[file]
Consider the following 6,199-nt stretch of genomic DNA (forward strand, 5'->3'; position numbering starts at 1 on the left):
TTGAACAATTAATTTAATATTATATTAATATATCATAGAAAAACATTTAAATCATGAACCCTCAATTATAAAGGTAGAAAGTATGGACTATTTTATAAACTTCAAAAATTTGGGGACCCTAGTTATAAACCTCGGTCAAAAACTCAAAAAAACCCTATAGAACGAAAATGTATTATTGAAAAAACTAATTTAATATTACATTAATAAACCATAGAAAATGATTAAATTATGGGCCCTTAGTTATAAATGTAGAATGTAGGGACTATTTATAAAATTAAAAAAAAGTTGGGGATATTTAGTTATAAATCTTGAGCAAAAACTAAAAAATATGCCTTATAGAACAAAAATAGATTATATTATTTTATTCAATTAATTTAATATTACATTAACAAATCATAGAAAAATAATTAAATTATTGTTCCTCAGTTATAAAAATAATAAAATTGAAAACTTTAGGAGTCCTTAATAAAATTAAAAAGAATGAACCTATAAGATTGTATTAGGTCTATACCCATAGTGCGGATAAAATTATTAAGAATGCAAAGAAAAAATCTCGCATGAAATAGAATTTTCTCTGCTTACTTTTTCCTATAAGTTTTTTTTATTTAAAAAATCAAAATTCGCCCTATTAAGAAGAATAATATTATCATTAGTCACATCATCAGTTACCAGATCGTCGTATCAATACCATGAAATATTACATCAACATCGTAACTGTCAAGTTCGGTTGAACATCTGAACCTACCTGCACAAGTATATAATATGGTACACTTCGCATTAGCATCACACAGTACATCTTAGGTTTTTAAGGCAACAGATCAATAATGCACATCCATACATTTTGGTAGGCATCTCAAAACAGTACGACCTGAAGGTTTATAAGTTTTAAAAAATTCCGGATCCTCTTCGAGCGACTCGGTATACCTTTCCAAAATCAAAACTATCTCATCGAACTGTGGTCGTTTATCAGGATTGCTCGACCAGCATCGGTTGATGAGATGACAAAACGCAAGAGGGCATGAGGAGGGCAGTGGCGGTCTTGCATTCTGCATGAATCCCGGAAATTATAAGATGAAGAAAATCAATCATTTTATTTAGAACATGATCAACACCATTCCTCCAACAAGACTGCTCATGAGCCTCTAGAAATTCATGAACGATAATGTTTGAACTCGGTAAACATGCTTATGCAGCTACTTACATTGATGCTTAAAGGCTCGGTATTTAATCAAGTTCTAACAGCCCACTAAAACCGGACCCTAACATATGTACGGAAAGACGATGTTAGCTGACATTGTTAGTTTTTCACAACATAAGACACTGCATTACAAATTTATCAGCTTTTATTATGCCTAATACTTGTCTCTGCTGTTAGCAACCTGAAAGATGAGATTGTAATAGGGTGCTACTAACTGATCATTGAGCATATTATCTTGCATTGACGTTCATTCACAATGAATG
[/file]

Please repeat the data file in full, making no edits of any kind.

Consider the following 6,199-nt stretch of genomic DNA (forward strand, 5'->3'; position numbering starts at 1 on the left):
TTGAACAATTAATTTAATATTATATTAATATATCATAGAAAAACATTTAAATCATGAACCCTCAATTATAAAGGTAGAAAGTATGGACTATTTTATAAACTTCAAAAATTTGGGGACCCTAGTTATAAACCTCGGTCAAAAACTCAAAAAAACCCTATAGAACGAAAATGTATTATTGAAAAAACTAATTTAATATTACATTAATAAACCATAGAAAATGATTAAATTATGGGCCCTTAGTTATAAATGTAGAATGTAGGGACTATTTATAAAATTAAAAAAAAGTTGGGGATATTTAGTTATAAATCTTGAGCAAAAACTAAAAAATATGCCTTATAGAACAAAAATAGATTATATTATTTTATTCAATTAATTTAATATTACATTAACAAATCATAGAAAAATAATTAAATTATTGTTCCTCAGTTATAAAAATAATAAAATTGAAAACTTTAGGAGTCCTTAATAAAATTAAAAAGAATGAACCTATAAGATTGTATTAGGTCTATACCCATAGTGCGGATAAAATTATTAAGAATGCAAAGAAAAAATCTCGCATGAAATAGAATTTTCTCTGCTTACTTTTTCCTATAAGTTTTTTTTATTTAAAAAATCAAAATTCGCCCTATTAAGAAGAATAATATTATCATTAGTCACATCATCAGTTACCAGATCGTCGTATCAATACCATGAAATATTACATCAACATCGTAACTGTCAAGTTCGGTTGAACATCTGAACCTACCTGCACAAGTATATAATATGGTACACTTCGCATTAGCATCACACAGTACATCTTAGGTTTTTAAGGCAACAGATCAATAATGCACATCCATACATTTTGGTAGGCATCTCAAAACAGTACGACCTGAAGGTTTATAAGTTTTAAAAAATTCCGGATCCTCTTCGAGCGACTCGGTATACCTTTCCAAAATCAAAACTATCTCATCGAACTGTGGTCGTTTATCAGGATTGCTCGACCAGCATCGGTTGATGAGATGACAAAACGCAAGAGGGCATGAGGAGGGCAGTGGCGGTCTTGCATTCTGCATGAATCCCGGAAATTATAAGATGAAGAAAATCAATCATTTTATTTAGAACATGATCAACACCATTCCTCCAACAAGACTGCTCATGAGCCTCTAGAAATTCATGAACGATAATGTTTGAACTCGGTAAACATGCTTATGCAGCTACTTACATTGATGCTTAAAGGCTCGGTATTTAATCAAGTTCTAACAGCCCACTAAAACCGGACCCTAACATATGTACGGAAAGACGATGTTAGCTGACATTGTTAGTTTTTCACAACATAAGACACTGCATTACAAATTTATCAGCTTTTATTATGCCTAATACTTGTCTCTGCTGTTAGCAACCTGAAAGATGAGATTGTAATAGGGTGCTACTAACTGATCATTGAGCATATTATCTTGCATTGACGTTCATTCACAATGAATG